The vibrations are subtle, yet noticeable, and the always on display is great for being able to look down at my wrist without having to take my hands off the handlebars.
All right, so this is where I'm gonna need a second opinion.
Both apps did an admirable job of recommending me the most direct route that prioritized bike paths and bike lanes.
But I live in a pretty flat suburban area, somewhere called Lexie in Hilly San Francisco, where the route you choose makes all the difference in the type of ride you're gonna have.
Let's get her take on all this.
Hey Logan, how are you?
I'm good, so when you go out for a ride on your bike, what are the road conditions typically like?
So I live in San Francisco, and for anyone that doesn't know the city, it is very, very hilly.
There are a lot of steep climbs depending on where you live, but most of the time, if you're going from one place to another, you're going to encounter at least a few pretty steep climbs.
So between Apple Maps and Google Maps cycling features, have you noticed a big difference in the route recommendations?
My general impressions about Apple Maps and Google Maps to cycling directions, specifically for San Francisco is that, I feel that Google Maps is more likely to give me the route that I would probably normally take myself if I wasn't relying on navigation directions.
Apple Maps was generally able to give me probably the fastest route whole up.
But it also factored in a lot of things like Hills, and even when I toggled on the avoid hills segment, I was still getting routes that were probably a little bit more difficult than I would like to take.
And also sending me up some roads that were a little bit more trafficked and potentially a little bit more dangerous.
But if I'm using an Apple Watch, I definitely prefer the interface and the navigation ability and turn by turn on Apple Maps, obviously on the Apple Watch.
So it sounds like Apple Maps might get better overtime as it learns each city's streets and and how each rider is maybe veering off the recommended routes, right?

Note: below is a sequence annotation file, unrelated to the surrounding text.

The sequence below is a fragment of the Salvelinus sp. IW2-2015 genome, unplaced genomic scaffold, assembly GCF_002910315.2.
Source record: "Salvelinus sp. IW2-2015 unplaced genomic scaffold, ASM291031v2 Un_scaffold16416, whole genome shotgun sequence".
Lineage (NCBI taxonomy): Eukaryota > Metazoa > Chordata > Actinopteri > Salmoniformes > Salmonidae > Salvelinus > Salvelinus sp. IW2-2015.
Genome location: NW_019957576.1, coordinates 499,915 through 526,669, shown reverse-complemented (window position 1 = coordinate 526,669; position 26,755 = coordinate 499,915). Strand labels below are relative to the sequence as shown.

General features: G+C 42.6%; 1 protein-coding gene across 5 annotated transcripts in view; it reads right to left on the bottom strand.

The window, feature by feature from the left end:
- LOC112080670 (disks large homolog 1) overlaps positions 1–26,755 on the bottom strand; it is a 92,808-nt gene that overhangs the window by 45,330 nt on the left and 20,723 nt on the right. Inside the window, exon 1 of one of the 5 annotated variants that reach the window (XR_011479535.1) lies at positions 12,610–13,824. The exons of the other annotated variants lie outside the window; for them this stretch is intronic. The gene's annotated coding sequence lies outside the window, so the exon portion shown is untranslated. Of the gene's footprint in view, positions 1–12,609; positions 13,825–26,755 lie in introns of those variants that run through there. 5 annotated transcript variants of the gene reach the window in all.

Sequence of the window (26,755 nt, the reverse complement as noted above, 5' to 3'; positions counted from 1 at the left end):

Over the past few weeks, I've generally notice that Apple Maps has significantly improved in the offerings and the routes that it's giving me.
I think it will get to as good of a level as Google Maps is at the moment, in San Francisco specifically.
And I have noticed as well that I do really appreciate how Apple Maps does have a sign, say for example, in the route thing.
Look, this is really steep, you're probably gonna have to get up and walk your bike.
So overall, after a week or two of testing, is there one app that you prefer to use more than the other?
I really think that for me, Google Maps really does win this comparison just because it's a little better for not taking up the super state streets and basically spending more time on my bike, than off my bike, pushing it up really, really steep hills.
So it seems like declaring a winner here isn't gonna be so easy.
As you heard Lexie say, she prefers Google Maps because it knows her area better and the Hills in it.
And I think I'll be using Apple Maps for cycling now because I'm squarely in Apple's ecosystem.
And alternate routes aren't that important to me.
That's not to say I won't keep using Google Maps for driving directions, but that's a whole another video.
Thanks for watching.
You wanna know more about the bike that I'm riding, you can watch the video I made about buying it.
Make sure you subscribe to CNET for more reviews and comparisons, we'll see on the next one.